Thanks for any suggestions you provide.

Good InvestingRon Starr********

Re: I agree with Bud, give the PACTrust a shot - Posted by Bill Gatten

Posted by Bill Gatten on May 15, 2001 at 13:36:22:

Bud mentioned the PACTrust already, but here’s a recipe you might want to try.

Pick up as many options on the properties you describing as you can (?sounds like they’re pretty easy to get). Then run a Tax Lease ad in the newspaper, something like: "Tax Lease…Rent to Own with full income tax write-off and ownership benefits…nice 3+2 $50K Condo, only $380 p/mo + tx., ins. & HOA.? (The $380 includes your pos. CF)

Now, when they call, you say: ?Yes, I have this condo over there on Xxx street, and if you can afford the payments and the $2,500 that it’ll take to get in, I’ll just give it to you?. the only thing I hope to get out of it is to have you sell it or put it in your own name in a few years, and at that time if there’s been any appreciation I’ll just split it with you. (If they don?t want to split with you, then you ask for $5,000 up front?they?ll usually revert to option #1)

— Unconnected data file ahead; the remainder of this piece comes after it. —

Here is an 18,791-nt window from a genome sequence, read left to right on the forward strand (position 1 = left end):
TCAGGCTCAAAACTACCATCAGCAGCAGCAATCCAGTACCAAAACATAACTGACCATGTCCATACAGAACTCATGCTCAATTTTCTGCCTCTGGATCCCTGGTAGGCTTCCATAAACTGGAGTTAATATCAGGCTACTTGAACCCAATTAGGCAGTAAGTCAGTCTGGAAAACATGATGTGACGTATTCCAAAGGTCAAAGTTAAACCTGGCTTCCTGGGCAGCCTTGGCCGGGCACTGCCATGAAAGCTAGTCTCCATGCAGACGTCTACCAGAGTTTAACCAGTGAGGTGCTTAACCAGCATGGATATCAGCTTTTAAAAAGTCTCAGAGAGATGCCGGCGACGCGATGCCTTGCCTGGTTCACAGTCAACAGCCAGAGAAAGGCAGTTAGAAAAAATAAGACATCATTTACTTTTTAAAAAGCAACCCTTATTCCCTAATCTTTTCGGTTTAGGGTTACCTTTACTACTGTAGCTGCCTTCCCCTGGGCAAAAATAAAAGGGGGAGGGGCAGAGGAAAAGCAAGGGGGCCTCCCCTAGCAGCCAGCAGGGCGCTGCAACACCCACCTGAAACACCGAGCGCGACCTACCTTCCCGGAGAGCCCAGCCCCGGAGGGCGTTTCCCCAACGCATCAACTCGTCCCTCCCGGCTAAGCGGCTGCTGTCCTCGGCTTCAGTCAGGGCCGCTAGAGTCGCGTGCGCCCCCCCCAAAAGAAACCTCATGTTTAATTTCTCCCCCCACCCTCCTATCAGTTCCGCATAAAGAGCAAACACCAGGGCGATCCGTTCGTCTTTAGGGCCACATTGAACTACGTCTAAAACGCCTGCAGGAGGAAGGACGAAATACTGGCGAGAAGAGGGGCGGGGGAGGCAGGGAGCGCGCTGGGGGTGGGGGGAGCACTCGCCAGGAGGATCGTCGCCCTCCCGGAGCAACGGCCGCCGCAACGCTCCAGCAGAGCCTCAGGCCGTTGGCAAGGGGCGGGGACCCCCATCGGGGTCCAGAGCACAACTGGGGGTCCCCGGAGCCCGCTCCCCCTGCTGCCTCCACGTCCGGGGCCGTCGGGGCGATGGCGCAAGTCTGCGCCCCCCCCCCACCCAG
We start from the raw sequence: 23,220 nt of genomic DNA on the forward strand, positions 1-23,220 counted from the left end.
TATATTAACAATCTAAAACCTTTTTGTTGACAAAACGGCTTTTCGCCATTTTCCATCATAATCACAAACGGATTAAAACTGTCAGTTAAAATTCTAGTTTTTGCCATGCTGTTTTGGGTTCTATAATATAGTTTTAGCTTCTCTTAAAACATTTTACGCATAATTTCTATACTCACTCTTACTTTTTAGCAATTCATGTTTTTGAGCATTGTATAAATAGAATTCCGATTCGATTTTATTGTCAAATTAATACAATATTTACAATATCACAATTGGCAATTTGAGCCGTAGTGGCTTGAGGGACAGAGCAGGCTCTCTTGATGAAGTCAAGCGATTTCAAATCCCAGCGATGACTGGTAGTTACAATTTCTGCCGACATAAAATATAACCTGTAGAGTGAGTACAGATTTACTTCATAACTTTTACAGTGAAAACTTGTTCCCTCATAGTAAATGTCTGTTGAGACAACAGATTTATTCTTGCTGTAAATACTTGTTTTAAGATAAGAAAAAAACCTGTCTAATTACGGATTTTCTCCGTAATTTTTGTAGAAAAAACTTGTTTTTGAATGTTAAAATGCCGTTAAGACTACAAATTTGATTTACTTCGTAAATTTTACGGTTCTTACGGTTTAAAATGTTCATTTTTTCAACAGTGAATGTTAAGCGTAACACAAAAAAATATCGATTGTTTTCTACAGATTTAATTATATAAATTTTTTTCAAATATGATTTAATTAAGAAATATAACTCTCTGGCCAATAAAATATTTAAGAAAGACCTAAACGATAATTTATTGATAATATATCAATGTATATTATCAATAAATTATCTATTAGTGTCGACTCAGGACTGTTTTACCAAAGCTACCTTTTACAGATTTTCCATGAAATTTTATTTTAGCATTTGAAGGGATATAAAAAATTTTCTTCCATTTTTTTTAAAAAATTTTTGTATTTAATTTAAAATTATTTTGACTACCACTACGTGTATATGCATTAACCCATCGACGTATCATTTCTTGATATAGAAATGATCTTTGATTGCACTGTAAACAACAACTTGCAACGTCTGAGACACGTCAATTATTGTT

This scenario (centered on the PACTrust) will give you: cash up front; a positive cash flow along the way; much higher than normal rents; half of the loan’s principal reduction; half of any appreciation. It also gives you complete freedom from management, maintenance, collections, etc. You won’t need to come into town ever few weeks: you tenants will be your property managers.

Candidly?we love “down” markets, and down market areas (geographically). Being next to "the projects? bothers me just a little bit though?I have to admit.

Bill Gatten

Re: What strategy for slow-rentup market? - Posted by Bud Branstetter

Posted by Bud Branstetter on May 15, 2001 at 10:25:17:

I would think the subject to concept using the Pactrust would suit that market. You have a house that instead of rent you give them ownership benfits in. In a year or two they can have their credit cleaned up and do a refi. Almost no maintenance and you week there can be spent closing on the buys and the sells.

If you want to just spend surplus money it is like anywhere else. Buy multi unit properties. You figure your return with management and maintenance expenses.

Re: What strategy for slow-rentup market? - Posted by Dee-Texas

Posted by Dee-Texas on May 15, 2001 at 09:55:19:

That’s about what we see here in rural Texas. I’m in a much smaller town about 150 miles south of Lawton.
The houses in the bad part won’t rent nor sell for longer periods and you usually get the type of tenants that no one wants. People don’t want to live there or want people to know they live there. We have good and bad parts of town. So many of these homes just stay on the market until someone comes in with enough money to turn the whole area around with better housing.